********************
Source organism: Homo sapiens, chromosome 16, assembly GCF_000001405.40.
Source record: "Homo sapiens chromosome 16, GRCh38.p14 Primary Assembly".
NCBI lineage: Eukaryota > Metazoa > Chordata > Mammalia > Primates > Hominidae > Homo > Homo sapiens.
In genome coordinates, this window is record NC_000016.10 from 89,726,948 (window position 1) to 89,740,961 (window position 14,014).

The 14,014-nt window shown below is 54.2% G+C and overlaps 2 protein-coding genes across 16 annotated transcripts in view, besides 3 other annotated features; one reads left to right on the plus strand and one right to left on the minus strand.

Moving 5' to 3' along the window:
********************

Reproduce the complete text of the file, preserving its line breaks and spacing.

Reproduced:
Source organism: Homo sapiens, chromosome 16, assembly GCF_000001405.40.
Source record: "Homo sapiens chromosome 16, GRCh38.p14 Primary Assembly".
NCBI lineage: Eukaryota > Metazoa > Chordata > Mammalia > Primates > Hominidae > Homo > Homo sapiens.
In genome coordinates, this window is record NC_000016.10 from 89,726,948 (window position 1) to 89,740,961 (window position 14,014).

The 14,014-nt window shown below is 54.2% G+C and overlaps 2 protein-coding genes across 16 annotated transcripts in view, besides 3 other annotated features; one reads left to right on the plus strand and one right to left on the minus strand.

Moving 5' to 3' along the window: